On Friday, July 11, 2014, the stately courthouse in Picton was jam packed with visitors hungry to witness history – the re-enactment of an infamous murder trial that took place in Prince Edward County in May 1884.
The trial of two local men for a botched robbery and murder at Christmas 1883 in Bloomfield is deeply steeped in County lore. With an inflamed community seeking revenge, 12 County men serving as jurors had to weigh circumstantial evidence, shoddy police work, high emotions among citizens, and the fate of two accused men – George Louder, a 23-year old bricklayer, and Joseph Thomset, a 35-year old fisherman. In the end, intermittent boots tracks from the crime scene to their homes at West Lake sealed their fates, and the harassed jury pronounced them guilty of murder although they recommended mercy that never came.
Despite a determined campaign by local ministers, and prominent citizens who supported the men’s claims of innocence, Louder and Thomset were hanged at 8 o’clock on the morning of June 10th, 1884 in the gallows that still stand in the cell block area of the courthouse. Louder died first. But Thomset struggled for a full fourteen minutes. Both men left behind heart-wrenching letters proclaiming their innocence to their families and their community.
Although there were other murder trials in the decades, which followed, there was never another hanging in Prince Edward County. Haunted by this certain miscarriage of justice decades before, local juries simply refused to convict as the story of Louder and Thomset’s grisly fate persisted in local folklore. Did we hang the right men? Not likely. It is just what we did in a rush to judgment in other times.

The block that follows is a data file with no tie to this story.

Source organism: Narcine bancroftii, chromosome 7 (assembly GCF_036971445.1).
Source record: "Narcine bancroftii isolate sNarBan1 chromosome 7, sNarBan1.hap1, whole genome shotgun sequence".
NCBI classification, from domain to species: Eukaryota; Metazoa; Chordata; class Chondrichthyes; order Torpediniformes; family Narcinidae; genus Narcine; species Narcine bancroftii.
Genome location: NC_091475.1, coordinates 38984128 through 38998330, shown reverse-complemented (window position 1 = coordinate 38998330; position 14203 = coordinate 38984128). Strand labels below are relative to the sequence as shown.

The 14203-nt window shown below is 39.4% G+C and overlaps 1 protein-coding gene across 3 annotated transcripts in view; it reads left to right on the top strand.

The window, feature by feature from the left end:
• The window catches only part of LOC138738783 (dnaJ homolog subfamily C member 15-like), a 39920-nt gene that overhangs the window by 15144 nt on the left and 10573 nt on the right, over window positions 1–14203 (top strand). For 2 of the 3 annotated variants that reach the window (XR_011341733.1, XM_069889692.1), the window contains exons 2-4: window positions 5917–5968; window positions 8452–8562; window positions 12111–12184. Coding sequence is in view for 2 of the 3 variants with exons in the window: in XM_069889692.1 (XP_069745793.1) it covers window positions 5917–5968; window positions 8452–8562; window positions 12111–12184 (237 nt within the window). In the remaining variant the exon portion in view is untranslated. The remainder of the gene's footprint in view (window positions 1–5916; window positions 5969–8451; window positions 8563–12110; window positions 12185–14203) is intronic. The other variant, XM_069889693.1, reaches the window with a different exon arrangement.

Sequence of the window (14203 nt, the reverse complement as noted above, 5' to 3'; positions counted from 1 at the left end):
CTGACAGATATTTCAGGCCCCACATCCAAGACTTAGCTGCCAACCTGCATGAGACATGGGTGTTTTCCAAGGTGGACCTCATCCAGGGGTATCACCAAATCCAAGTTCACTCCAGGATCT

The trial re-enactment was a fundraiser for the Macdonald Project, an initiative to create a bronze sculpture of Sir John A. Macdonald, the County’s most famous citizen, as part of national celebrations of the 200th anniversary of his birth in 2015. Macdonald was prime minister of Canada at the time, and constrained by legal precedents of the period from intervening in the case despite the appeals for clemency.
For the small volunteer Macdonald Project Committee, the sold out trial re-enactment was further proof that “history sells.” We believe that the bronze sculpture of Macdonald created by Ruth Abernethy, one of Canada’s foremost portrait artists, will be an enduring attraction to Canadians discovering the story of our first prime minister and the chief architect of Canada. The story of Macdonald’s time in Prince Edward County is largely unknown and the area can lay claim to the early years of John A. Macdonald who always considered himself “a Quinte boy.”
The life-size sculpture of Macdonald will be installed in downtown Picton on Canada Day 2015. To learn more, visit www.macdonaldproject.com